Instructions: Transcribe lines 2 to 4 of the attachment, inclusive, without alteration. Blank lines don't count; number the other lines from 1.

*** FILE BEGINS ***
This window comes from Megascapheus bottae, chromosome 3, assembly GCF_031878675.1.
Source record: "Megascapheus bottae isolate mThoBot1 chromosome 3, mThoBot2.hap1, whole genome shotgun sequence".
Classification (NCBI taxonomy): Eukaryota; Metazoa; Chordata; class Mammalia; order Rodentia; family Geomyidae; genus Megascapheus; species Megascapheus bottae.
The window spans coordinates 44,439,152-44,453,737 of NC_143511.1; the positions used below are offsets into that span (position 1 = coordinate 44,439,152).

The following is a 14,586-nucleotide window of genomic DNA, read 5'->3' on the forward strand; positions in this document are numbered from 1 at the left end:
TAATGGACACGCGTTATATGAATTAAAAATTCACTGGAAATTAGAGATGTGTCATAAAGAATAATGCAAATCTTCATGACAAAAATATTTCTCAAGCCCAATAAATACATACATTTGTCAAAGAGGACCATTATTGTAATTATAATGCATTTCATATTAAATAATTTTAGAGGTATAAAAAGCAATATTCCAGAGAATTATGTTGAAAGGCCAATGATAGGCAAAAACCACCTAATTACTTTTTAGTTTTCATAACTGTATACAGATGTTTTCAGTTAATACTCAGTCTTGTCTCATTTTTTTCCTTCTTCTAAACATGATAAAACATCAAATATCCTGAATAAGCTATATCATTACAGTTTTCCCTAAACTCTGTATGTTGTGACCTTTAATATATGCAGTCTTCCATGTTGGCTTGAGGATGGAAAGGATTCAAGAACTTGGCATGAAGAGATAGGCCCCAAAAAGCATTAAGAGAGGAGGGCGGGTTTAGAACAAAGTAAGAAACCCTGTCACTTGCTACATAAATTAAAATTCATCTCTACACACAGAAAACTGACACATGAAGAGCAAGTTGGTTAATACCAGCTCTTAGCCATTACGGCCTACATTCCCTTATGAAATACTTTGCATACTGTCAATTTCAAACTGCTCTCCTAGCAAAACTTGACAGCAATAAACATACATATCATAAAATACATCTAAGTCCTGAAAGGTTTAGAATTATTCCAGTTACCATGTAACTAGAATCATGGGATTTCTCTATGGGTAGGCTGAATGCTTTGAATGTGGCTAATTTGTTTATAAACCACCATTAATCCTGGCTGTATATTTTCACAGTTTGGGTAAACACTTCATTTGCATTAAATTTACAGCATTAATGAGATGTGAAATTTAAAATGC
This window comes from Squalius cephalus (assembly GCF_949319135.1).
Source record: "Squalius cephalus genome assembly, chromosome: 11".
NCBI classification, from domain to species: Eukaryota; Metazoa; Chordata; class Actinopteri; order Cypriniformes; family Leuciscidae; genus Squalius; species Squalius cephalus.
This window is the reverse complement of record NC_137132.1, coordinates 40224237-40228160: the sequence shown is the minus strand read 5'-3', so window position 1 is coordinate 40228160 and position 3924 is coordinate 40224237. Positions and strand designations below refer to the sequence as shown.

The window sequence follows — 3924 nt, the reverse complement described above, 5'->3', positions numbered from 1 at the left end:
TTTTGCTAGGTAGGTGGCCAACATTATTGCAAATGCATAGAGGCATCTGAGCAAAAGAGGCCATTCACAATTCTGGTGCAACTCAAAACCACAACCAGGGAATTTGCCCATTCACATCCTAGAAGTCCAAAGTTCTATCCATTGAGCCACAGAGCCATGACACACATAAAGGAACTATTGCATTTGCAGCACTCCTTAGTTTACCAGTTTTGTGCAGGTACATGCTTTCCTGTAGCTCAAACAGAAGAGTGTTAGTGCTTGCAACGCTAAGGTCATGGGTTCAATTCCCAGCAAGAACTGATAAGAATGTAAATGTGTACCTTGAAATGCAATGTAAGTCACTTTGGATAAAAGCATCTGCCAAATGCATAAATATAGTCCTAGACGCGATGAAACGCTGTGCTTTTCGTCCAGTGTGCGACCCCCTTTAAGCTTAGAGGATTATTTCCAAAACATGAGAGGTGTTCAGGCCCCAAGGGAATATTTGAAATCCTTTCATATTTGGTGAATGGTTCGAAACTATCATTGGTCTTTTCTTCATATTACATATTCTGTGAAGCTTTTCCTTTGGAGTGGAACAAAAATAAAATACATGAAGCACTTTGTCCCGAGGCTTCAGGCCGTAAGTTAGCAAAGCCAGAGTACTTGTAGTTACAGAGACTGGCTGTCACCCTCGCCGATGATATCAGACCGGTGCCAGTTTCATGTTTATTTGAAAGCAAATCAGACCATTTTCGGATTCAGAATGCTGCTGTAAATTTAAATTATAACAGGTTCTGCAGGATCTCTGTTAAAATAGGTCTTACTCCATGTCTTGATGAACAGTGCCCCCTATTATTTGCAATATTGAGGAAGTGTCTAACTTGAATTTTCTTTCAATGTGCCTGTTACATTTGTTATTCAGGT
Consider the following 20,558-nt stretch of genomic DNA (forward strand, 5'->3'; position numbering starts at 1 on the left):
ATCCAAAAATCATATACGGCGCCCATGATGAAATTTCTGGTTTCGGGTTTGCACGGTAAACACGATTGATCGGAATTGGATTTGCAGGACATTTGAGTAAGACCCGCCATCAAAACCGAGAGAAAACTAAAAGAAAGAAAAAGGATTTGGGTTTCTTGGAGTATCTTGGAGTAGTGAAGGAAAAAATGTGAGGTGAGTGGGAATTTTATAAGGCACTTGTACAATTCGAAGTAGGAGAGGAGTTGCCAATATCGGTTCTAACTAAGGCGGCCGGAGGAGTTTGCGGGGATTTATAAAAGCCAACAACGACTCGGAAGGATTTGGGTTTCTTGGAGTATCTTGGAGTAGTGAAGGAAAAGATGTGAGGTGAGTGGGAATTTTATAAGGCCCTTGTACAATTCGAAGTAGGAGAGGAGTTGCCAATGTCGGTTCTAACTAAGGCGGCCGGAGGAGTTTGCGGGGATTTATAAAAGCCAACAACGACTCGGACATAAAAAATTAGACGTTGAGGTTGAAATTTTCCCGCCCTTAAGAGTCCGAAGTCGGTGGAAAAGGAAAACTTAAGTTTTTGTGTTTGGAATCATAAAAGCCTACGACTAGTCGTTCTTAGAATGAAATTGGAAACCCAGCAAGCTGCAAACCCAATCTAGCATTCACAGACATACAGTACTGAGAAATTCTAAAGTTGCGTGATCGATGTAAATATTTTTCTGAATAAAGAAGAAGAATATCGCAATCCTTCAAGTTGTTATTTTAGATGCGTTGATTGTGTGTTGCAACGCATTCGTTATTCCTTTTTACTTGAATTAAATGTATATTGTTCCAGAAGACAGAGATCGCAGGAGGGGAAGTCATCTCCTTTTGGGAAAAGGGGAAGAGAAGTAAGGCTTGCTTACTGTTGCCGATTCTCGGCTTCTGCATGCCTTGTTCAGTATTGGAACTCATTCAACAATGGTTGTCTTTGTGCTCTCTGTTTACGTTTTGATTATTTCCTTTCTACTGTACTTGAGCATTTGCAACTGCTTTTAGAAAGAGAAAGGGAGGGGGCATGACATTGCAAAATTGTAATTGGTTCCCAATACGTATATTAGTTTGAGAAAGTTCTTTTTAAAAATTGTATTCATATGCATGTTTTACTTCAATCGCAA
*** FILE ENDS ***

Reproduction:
Source record: "Megascapheus bottae isolate mThoBot1 chromosome 3, mThoBot2.hap1, whole genome shotgun sequence".
Classification (NCBI taxonomy): Eukaryota; Metazoa; Chordata; class Mammalia; order Rodentia; family Geomyidae; genus Megascapheus; species Megascapheus bottae.
The window spans coordinates 44,439,152-44,453,737 of NC_143511.1; the positions used below are offsets into that span (position 1 = coordinate 44,439,152).